Andrew was riding his motorcycle to the bike shop for an oil change. Ironically and perhaps fortunately, he had just purchased a new bike helmet there a short time before. A car lost control, skidded across the road, struck him and threw him a great distance from the road.
He was unconscious and badly injured, but EMS paramedics came to the rescue and got him to the hospital in time. He was in a coma for weeks. He lost one leg and the use of his right arm. He was blinded in one eye. He had over 40 bone fractures.
I first met Andrew in the hospital, when he was starting to recover, and I stopped by to see him and deliver a cheque. But remarkably – and this is what that previous blog was really about – I saw Andrew again months later when he was a guest speaker at a Breakfast Club meeting of the Canadian Group Insurance Brokers. Andrew is an amazing person.
His talk was titled “The Good, the Bad and the Great” in reference to how he had been treated by his employer and his benefits plan after his accident. To make a long story short, he felt that his treatment fell into the category of “Great” and he spoke of his gratitude, all the support he had received, and his hopes for the future. His wife was and is a superstar.
His plan covered all the essentials – sufficient income replacement through LTD, any drugs not covered by Medicare, his wheelchair, weeks of physiotherapy, his $140,000 prosthetic leg.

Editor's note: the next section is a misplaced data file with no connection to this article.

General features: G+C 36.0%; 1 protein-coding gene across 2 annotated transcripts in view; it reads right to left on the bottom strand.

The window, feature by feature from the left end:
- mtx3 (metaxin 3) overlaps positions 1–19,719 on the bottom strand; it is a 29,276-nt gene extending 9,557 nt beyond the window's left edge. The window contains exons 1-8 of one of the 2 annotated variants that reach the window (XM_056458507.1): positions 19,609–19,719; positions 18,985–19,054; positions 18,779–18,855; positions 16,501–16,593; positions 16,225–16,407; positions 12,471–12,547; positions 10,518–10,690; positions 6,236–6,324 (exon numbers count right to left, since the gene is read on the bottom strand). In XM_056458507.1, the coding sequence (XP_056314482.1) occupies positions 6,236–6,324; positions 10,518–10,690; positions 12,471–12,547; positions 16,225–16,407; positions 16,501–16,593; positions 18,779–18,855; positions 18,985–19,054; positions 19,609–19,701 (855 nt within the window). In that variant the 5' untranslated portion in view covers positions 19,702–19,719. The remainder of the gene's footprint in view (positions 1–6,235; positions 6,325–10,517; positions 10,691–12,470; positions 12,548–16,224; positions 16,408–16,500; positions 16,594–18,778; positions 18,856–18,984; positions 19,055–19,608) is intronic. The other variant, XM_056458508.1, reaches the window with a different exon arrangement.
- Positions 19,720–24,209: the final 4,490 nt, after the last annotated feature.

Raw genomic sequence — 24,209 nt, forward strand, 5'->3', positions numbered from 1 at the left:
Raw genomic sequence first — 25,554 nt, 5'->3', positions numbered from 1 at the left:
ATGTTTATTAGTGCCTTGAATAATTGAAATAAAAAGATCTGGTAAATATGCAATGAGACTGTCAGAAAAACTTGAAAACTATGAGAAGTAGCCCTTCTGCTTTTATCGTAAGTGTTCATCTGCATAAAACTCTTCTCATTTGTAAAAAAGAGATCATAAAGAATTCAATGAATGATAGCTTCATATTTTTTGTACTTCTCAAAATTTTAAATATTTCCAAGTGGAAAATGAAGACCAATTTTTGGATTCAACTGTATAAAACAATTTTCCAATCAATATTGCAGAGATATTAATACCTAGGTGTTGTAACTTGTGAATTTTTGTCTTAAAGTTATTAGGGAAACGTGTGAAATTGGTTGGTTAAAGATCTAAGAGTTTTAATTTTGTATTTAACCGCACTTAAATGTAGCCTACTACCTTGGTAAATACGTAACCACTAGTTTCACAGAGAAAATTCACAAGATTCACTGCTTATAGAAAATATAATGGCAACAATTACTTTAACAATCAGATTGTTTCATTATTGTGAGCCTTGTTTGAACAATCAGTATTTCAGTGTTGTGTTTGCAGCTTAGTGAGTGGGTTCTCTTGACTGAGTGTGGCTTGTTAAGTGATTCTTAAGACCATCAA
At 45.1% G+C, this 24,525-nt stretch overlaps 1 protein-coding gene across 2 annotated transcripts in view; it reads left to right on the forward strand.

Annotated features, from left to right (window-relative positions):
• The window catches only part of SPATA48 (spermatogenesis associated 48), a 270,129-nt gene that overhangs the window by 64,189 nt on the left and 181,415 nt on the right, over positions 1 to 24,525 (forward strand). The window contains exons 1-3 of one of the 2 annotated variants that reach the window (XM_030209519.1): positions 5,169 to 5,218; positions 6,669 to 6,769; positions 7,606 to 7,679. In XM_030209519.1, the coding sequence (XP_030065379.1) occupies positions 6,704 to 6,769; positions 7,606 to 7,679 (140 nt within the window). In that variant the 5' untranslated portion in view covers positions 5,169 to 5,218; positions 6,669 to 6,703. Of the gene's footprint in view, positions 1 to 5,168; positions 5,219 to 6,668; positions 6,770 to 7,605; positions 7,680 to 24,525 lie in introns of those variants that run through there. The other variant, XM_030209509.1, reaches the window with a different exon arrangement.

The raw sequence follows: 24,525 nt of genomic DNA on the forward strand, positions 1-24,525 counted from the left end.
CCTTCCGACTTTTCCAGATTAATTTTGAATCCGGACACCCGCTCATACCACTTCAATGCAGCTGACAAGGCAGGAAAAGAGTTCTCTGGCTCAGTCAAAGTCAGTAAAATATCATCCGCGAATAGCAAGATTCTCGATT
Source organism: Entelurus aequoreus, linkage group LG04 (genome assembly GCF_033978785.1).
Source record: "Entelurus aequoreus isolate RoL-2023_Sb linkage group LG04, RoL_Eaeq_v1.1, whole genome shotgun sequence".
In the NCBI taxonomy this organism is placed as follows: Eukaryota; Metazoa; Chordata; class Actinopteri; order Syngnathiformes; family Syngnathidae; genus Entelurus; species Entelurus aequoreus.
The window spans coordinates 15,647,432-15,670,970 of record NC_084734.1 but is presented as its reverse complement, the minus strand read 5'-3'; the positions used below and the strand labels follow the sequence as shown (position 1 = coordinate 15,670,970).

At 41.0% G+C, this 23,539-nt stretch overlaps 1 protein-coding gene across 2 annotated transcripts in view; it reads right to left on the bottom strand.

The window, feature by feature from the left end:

Andrew, who is a writer and is trying to get his life back to as near normal as is possible under the circumstances. It was a terrible ordeal for him and for his family – but it was not the financial catastrophe that it might have been if he had not had the benefits plan that he did.
Robert’s case, in contrast with Andrew’s, is what got me thinking about the big picture.
First, why do we have benefits? Sure, we’ve talked about this before – employee attraction and retention, the well workplace, because we care, because it is an expected standard, and so on. All of them important. But really, now. Is it about the vision plan – which is nice, don’t get me wrong – or is it about fundamentally safeguarding our people, their families and their futures?
Which leads me to the second question: When we talk to our clients, and when we give them the information they need to talk to their plan members, are we doing enough to put that big picture in proper perspective? Are we putting too much emphasis on the bells and whistles, and not enough on the essentials, such as LTD and drug coverage…Critical Illness, Life Insurance? Is Insurance there to mitigate risk or …..
When the catastrophic happens to one employee, everyone in the workplace and community is affected. How well the benefits plan – and, by extension, the employer – handles the situation, becomes part of the culture of that workplace.
I’ve always talked “big picture” plus have included specifics with our clients, but these two cases, Robert and Andrew, well, they make it personal. I have always felt that real stories can really put things into perspective.
I really appreciate comments, ideas, suggestions or just observations about the blog or any other topics in benefits management. I always look forward to hearing from readers. If there’s anything you want to share, please email me at firstname.lastname@example.org.